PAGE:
It has been a strange day.  I try to live day to day in this life with the boys, knowing anything is possible, and to prepare my mind as such.  If you know anything can happen it is harder to be caught off guard or let down.  Today I woke up thinking I KNEW we were going home.  It was a rookie mistake, and unfortunately I wasted a day in a time when all days are precious.

What I haven’t told you is that L passed his first room air trial Friday night.  In fact, we were almost discharged Saturday, but as he sat there on room air Saturday morning, the Dr asked my comfort level and how things were looking. I said I wasn’t opposed to observing him another day to be sure it would “stick”, because L has a way of hiding his distress.  I kid you not, DURING that conversation, his stats dropped again and he couldn’t rebound without help.  As luck would have it, the Dr observed, my concerns were confirmed, and we agreed to give him another day and reconvene on Sunday.

As Sunday came and and went, we saw more of the same.  Stints on room air, bursts where he needed oxygen.  He was more alert, looking around, but still needed help.  Maybe he just needs oxygen until he fully recovers?  Maybe he needs it all the time now?  We can go home on oxygen with his current level of health.  Let’s observe another day and involve pulmonology and home medical equipment on Monday.

Monday I woke up confident.  Everyone else seemed to too.  Case management was on top of things, oxygen was delivered to the house, and a rep drove all the way to the hospital to deliver our travel tank.   We started talking about an exit x-ray, and follow up appointments.  I spent half the afternoon standing around with my virtual coat on and keys in my hands.  I even loaded our things in the car.  (PRO TIP – NEVER DO THAT UNTIL YOU HAVE DISCHARGE PAPERS!)  The x-ray returned, and that combined with my discussion with pulmonology spurred further disussion.  It looked the same.  If it was aspiration pneumonia, why wasn’t it worsening without antibiotics, and why weren’t we seeing signs in his bloodwork? (Those aren’t a must, but they are part of his history).  If it was viral pneumonia, why was it still there, just as strong as the last few days, while he seemed to be back to baseline.  And a question we’ve been asking of anyone who will listen…what about his cold temp, and dipping heart rate?  Are they related to the perhaps not so acute respiratory distress?  What are we missing?  A theory (re)emerged.  One that our home nurse has pondered as well.  Maybe all of these things are connected.  Maybe there is no virus, no aspiration, and instead, maybe L has been having cardiac distress, leading to pulmonary edema.  If his heart isn’t pumping efficiently, it can lead to fluid buildup.  And that can present as a respiratory issue.  The only way to confirm is to do an echo, and get cardiology involved.  So we’ll learn more on Tuesday.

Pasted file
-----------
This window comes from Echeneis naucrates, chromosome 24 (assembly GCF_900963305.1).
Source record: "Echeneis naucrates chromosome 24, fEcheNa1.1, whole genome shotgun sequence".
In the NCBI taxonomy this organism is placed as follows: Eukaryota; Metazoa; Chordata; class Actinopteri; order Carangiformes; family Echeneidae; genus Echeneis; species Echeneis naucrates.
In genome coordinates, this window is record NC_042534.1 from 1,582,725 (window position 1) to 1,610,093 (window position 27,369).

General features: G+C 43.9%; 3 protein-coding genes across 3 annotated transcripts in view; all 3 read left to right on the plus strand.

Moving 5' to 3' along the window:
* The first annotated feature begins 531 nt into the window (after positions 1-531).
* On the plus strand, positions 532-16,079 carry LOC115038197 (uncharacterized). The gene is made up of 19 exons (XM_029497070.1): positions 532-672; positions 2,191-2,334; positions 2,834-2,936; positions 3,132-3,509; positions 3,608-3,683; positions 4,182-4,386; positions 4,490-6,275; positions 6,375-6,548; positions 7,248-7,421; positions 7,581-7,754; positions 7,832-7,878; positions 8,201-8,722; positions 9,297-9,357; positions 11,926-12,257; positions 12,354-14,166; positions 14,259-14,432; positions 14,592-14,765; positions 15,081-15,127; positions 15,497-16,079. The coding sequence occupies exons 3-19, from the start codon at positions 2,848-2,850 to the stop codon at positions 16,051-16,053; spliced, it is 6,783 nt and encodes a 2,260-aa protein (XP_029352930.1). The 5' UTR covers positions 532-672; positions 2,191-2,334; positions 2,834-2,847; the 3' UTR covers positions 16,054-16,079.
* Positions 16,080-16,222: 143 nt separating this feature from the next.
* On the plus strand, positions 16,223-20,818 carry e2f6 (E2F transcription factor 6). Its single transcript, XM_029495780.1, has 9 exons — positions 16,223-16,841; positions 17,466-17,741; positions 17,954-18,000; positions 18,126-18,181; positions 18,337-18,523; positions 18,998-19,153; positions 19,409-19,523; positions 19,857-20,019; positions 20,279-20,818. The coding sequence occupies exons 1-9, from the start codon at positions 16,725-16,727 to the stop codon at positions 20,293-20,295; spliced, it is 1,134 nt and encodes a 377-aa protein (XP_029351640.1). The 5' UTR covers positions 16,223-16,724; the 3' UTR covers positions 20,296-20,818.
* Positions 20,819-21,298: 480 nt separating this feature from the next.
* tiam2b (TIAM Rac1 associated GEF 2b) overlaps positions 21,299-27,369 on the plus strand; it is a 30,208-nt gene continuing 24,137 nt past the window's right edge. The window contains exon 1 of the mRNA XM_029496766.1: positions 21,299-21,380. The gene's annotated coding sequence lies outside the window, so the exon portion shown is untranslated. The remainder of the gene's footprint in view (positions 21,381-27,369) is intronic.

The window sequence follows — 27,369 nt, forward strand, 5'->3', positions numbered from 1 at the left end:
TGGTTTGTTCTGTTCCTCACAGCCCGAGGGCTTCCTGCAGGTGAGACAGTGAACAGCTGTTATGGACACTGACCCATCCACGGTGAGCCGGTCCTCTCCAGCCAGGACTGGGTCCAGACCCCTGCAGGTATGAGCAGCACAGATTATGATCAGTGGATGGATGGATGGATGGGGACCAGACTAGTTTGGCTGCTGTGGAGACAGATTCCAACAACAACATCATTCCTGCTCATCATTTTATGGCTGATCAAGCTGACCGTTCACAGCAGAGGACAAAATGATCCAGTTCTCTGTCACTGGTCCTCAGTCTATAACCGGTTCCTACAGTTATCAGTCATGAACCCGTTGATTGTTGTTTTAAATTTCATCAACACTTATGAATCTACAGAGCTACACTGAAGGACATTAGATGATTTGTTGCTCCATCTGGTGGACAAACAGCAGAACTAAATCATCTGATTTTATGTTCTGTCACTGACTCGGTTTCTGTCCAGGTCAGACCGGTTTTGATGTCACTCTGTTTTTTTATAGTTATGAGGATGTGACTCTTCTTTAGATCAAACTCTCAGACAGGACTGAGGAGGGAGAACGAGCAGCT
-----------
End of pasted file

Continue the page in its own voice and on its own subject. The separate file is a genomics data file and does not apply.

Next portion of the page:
Adding a potentially chronic problem weighed hard on me at first.  Not that an acute illness or  event is any “safer”.  Either can become life or death when it comes to L.  Honestly, I just didn’t wake up today “ready” for anything except good news.  I had decided what I wanted, what I needed, and wasn’t prepared for anything else.  That presents as optimism, but it plays out as entitlement.  And I know better.

There are meds to fix this, and the fact that we had the forethought and awareness to test , rather than send us home prematurely may be a life saving catch for L.  We could also be wrong, and the x-ray may just be trailing behind his recovery.  But we will know more soon.  And now that the dust has settled, I’m feeling grateful for the opportunity to check.

This is me getting my stuff back out of the car.  This is perhaps the hospital version of the “walk of shame”. 



This is L, telling me to get over the pity party and distracted day, and get back to cuddling.


So I did.  I set back up in the room.  I decided to get some exercise since I had spent the day hovering instead of moving.  So I went and jogged the hospital stairs (inside) for a few minutes. I grabbed a quick dinner.  Maybe it was the lingering glaze on my still puffy eyes, from the pity party.  Maybe it was the flat out sweaty appearance and wild hair I had from my attempt at a cardio routine.  But “Jimmy” from the cafe said “your frozen yogurt is on me tonight”.

Long story short, I’m not packing my bags early tomorrow.  I’m not waking up thinking I know where the day is headed.   And I will try hard not to waste a precious moment that could be spent cuddling.  I will, however, try to notice someone with puffy eyes.  And if the opportunity presents, I’ll buy their yogurt.